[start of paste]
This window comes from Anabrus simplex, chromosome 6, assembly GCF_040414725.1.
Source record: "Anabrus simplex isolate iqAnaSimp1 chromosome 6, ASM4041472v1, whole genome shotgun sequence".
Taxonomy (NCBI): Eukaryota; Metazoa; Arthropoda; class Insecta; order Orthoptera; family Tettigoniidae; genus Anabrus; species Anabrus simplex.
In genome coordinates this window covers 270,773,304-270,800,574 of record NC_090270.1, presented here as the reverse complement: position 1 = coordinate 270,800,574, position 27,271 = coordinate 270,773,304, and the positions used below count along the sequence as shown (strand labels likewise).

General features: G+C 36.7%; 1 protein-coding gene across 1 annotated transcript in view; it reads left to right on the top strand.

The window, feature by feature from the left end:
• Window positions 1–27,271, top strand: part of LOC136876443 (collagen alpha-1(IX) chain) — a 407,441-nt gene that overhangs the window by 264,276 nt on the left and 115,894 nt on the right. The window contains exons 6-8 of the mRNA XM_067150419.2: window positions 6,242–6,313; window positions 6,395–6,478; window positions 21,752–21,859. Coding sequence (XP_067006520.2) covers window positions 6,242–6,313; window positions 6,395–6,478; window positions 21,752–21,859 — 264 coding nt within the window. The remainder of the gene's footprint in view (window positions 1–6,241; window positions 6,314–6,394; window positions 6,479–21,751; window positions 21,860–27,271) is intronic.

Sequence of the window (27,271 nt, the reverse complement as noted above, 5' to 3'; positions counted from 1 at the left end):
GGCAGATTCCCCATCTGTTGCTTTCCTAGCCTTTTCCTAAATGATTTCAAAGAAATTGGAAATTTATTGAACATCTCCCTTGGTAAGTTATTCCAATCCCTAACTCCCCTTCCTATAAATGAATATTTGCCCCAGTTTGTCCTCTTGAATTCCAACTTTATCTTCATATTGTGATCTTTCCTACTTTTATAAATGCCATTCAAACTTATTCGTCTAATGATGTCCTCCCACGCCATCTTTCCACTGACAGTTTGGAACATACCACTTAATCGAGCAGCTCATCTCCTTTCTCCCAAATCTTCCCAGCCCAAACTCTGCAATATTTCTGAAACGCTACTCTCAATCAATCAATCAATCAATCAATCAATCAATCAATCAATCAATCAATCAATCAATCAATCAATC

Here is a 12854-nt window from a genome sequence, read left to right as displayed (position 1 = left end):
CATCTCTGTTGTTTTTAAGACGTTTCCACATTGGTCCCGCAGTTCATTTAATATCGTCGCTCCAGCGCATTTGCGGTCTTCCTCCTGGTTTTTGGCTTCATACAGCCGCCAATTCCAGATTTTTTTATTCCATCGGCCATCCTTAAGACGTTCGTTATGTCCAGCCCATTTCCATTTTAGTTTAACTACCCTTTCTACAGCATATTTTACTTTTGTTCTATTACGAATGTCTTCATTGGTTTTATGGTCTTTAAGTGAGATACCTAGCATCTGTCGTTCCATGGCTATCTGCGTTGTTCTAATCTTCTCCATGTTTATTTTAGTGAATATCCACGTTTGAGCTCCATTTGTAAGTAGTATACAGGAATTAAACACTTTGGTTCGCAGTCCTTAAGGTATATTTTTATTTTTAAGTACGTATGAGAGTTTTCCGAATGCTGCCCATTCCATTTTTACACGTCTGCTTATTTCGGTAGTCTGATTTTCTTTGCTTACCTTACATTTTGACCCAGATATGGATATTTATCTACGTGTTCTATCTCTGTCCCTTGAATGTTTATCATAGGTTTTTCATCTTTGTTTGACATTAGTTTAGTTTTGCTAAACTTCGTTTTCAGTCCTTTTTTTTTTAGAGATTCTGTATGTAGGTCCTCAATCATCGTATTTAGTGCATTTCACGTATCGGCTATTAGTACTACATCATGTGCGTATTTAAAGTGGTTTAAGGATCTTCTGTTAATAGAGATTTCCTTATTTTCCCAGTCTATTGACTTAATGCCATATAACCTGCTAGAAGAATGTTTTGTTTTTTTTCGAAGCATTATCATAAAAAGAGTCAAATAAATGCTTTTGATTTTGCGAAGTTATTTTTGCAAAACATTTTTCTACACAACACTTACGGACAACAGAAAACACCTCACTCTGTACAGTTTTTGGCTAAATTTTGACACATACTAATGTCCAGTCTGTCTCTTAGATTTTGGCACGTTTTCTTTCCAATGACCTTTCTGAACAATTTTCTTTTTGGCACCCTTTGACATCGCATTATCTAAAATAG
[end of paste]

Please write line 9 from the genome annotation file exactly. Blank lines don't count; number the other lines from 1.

GGCAGATTCCCCATCTGTTGCTTTCCTAGCCTTTTCCTAAATGATTTCAAAGAAATTGGAAATTTATTGAACATCTCCCTTGGTAAGTTATTCCAATCCCTAACTCCCCTTCCTATAAATGAATATTTGCCCCAGTTTGTCCTCTTGAATTCCAACTTTATCTTCATATTGTGATCTTTCCTACTTTTATAAATGCCATTCAAACTTATTCGTCTAATGATGTCCTCCCACGCCATCTTTCCACTGACAGTTTGGAACATACCACTTAATCGAGCAGCTCATCTCCTTTCTCCCAAATCTTCCCAGCCCAAACTCTGCAATATTTCTGAAACGCTACTCTCAATCAATCAATCAATCAATCAATCAATCAATCAATCAATCAATCAATCAATCAATCAATCAATC